"The intermittent heavy cross firing had been going on since midnight. Tea was prepared. I approached Company Commander Singh, wondering whether he would like to have a tumbler of tea. Some time earlier, the first frontal attack by the Chinese was foiled only because Singh was alert. He deserved some tea. Holding his Browning machine gun, Major Singh replied: "Bas thodi si (make it small)," recalled a teary-eyed Hawaldar Maam Chand - then a 22-year-old jawan.

    Hardly a few minutes went by when the Chinese renewed their attack on Chushul with the overwhelming fire power of artillery and heavy mortars.

    The major threat of the Chinese was directed towards Rezang La because of its tactical importance. "The fight continued till around 8 am. I sustained a shell-splinter injury in the chin while the enemy's bullet could pierce only through the thick coat I was wearing. Most of the troops were riddled with bullets and splinters," Maam Chand recalled, adding that Major saab took machine gun bullets in his stomach. "He was not ready to give up and continued to lead us."

    "But not for long, his injuries overpowered him. He fell down. Carrying our 303 rifles, we brought him down into the nullah and rested him on a rock. His last words were: "Leave me here. Regroup with another company to launch counter attack."

    Out of the 112, only 14 men survived.

    Maam Chand accompanied by four other comrades managed to escape and tell the story of the bravery and sacrifice. Major Shaitan Singh was awarded Param Vir Chakra posthumously and his body found frozen where we left it in February 1963.

    Amar Singh Khattri

    Age: 76

    Then rank: 2nd Lieutenant (later Lt-Col)

    Saw action in: Walong, Arunachal Pradesh

    It was November 12, 1962. With about two platoons of the 6th Kumaon Regiment and one wireless operator, Second Lieutenant Amar Singh Khattri went on a patrol to Tri-junction near Walong. "We reached Tri-junction around 5 pm and, to our surprise, found Chinese soldiers there and informed our commander," Khattri said, recalling the day. The Chinese launched an attack around 3 am on November 14. Another group launched a simultaneous attack on the Indian camp in Walong.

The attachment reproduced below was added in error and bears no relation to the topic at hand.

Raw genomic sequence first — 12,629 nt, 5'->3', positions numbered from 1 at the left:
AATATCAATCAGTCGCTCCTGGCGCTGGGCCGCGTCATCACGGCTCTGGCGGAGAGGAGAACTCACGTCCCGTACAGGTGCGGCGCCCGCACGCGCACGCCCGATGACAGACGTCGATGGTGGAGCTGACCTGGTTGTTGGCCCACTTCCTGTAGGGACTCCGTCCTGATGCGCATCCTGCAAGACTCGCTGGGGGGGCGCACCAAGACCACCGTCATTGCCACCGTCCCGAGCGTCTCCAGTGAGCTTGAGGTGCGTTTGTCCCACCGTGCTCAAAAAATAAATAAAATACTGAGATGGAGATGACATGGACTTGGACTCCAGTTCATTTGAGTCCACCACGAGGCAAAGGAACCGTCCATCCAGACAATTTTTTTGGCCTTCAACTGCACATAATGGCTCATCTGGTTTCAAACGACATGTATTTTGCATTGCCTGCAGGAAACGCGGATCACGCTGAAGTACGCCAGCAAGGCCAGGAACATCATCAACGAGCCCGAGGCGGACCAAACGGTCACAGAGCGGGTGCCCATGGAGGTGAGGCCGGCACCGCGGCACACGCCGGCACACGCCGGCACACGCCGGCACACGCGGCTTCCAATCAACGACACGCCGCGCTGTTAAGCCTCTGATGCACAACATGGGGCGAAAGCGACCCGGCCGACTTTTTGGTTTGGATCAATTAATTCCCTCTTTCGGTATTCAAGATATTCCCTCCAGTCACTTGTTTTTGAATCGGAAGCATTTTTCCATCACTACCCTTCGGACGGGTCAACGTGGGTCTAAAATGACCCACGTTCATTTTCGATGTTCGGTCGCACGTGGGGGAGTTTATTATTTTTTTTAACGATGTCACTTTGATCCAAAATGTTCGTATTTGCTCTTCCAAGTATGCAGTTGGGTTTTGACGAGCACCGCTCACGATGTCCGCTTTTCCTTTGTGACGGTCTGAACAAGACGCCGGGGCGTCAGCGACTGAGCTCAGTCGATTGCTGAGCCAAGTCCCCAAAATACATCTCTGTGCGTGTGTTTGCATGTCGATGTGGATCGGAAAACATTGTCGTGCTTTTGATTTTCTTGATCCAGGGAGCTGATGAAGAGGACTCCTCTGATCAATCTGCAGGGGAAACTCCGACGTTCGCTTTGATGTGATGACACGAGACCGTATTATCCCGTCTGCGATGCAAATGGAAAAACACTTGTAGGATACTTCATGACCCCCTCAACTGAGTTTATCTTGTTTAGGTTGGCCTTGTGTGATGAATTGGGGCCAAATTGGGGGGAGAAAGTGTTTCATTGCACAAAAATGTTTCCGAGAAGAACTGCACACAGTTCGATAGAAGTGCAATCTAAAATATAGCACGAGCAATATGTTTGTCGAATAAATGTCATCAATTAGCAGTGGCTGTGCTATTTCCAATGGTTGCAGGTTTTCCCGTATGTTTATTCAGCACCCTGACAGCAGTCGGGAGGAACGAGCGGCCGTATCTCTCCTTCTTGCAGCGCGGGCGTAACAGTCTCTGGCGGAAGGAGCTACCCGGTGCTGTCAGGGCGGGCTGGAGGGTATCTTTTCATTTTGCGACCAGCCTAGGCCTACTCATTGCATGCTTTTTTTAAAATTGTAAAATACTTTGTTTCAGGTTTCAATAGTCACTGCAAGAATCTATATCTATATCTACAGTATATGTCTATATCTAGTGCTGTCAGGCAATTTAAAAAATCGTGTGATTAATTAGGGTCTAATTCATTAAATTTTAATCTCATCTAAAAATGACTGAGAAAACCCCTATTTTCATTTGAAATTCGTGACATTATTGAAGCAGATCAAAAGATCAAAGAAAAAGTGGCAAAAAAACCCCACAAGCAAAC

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    Amar Singh Khattri.

    The ill-equipped patrol party repulsed the first Chinese attack and the second charge followed soon but that too, failed. After receiving a wireless message from Khattri on November 13, the C and D companies were dispatched for Tri-junction the same night. The reinforcements arrived by 8 am on November 14 morning. The arrival of Company Commander B.N. Singh boosted the morale of the soldiers.

    Within two hours of the arrival of the reinforcements, the Chinese made another attack at Tri-junction. But this time the intensity was high and Singh was injured and had to be evacuated. Khattri assumed command. He kept the motivation of the Indian soldiers high. But in the last part of the war, he too sustained a serious injury on his right leg and had to be evacuated. "The Indian positions were overrun and we had to withdraw by 10 am as they had captured Tri-junction," Khattri said.

    Three months after the battle, the Indian Army gave another assignment to Khattri for Walong. The visit gave the officer an insight into the Chinese ground strategy. "Besides using modern weapons, they had done detailed planning. They had made fox holes and had the inner and outer lines of defence. They operated in wave formation and never allowed it to break. One dead soldier was replaced by two," Khattri recalled.


    Read more at: 50th anniversary of 1962 India-China conflict: The Heroes of the lost war : North, News - India Today